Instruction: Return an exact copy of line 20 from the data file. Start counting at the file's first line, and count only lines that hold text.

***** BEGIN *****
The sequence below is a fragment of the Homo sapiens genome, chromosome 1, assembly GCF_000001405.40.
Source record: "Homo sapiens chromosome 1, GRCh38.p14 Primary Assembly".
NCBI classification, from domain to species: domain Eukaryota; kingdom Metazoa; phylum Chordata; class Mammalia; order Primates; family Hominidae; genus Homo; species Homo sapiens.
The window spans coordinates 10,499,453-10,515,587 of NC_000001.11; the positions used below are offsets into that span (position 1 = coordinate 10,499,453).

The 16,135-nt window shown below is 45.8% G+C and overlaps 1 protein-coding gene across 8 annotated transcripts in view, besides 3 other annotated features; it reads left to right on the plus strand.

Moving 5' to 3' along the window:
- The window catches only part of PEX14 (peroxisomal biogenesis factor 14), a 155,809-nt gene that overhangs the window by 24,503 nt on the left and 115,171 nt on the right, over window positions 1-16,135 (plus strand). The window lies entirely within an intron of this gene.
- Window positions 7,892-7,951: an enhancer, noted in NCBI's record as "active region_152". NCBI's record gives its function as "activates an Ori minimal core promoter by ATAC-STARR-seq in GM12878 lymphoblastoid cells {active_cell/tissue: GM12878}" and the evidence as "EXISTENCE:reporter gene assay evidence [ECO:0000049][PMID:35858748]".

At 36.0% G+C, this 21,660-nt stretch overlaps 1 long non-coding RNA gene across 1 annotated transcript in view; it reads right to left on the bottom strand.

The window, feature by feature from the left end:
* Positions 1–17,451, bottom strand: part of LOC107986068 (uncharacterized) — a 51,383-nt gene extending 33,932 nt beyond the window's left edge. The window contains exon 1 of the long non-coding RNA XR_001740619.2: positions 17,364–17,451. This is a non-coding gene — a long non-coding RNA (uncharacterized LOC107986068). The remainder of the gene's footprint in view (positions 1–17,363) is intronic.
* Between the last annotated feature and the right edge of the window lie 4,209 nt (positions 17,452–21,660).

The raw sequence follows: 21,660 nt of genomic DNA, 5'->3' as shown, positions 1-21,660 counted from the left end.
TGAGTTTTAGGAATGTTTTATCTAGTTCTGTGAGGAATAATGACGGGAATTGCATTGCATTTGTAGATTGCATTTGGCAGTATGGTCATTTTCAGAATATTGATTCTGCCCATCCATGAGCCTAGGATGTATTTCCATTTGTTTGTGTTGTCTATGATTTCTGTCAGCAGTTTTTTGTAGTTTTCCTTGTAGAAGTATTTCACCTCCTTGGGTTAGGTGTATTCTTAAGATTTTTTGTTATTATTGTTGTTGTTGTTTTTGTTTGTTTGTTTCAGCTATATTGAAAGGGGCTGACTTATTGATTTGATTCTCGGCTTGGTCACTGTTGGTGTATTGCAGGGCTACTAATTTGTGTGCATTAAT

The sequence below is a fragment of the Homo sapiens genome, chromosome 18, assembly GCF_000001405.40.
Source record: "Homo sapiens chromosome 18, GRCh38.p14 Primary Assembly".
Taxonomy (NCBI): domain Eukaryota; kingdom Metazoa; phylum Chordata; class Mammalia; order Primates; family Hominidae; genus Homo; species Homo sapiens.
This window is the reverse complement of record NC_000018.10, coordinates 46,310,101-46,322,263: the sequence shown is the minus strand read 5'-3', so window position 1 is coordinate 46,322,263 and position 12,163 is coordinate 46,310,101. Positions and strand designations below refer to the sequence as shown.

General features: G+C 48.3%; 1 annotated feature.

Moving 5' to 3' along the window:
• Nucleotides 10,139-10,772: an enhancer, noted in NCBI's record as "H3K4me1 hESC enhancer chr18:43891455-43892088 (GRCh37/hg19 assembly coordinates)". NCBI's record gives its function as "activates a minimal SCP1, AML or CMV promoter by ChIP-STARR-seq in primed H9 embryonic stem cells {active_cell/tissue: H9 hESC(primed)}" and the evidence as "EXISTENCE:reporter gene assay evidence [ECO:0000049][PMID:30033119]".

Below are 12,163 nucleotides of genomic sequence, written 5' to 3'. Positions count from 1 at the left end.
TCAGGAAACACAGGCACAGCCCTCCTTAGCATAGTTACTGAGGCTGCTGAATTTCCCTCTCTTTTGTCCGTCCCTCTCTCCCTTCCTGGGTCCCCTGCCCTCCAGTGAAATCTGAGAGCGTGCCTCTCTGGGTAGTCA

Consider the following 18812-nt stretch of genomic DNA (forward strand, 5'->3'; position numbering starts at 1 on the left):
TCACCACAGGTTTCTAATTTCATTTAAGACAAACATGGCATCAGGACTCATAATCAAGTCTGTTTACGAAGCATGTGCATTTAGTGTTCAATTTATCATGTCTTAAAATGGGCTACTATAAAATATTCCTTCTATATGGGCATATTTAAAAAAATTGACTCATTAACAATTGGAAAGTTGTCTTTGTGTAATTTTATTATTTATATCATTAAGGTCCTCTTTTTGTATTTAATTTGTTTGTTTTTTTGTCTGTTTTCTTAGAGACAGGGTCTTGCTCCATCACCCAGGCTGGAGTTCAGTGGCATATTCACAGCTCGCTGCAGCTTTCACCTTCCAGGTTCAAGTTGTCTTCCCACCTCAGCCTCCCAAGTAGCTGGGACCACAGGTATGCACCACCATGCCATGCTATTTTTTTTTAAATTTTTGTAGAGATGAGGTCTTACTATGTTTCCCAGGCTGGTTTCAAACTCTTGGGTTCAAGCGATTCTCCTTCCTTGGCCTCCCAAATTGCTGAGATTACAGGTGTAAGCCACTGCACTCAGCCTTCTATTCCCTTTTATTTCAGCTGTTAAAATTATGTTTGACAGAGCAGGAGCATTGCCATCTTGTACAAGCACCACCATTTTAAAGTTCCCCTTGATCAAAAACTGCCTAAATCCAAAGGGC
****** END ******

Moving 5' to 3' along the window: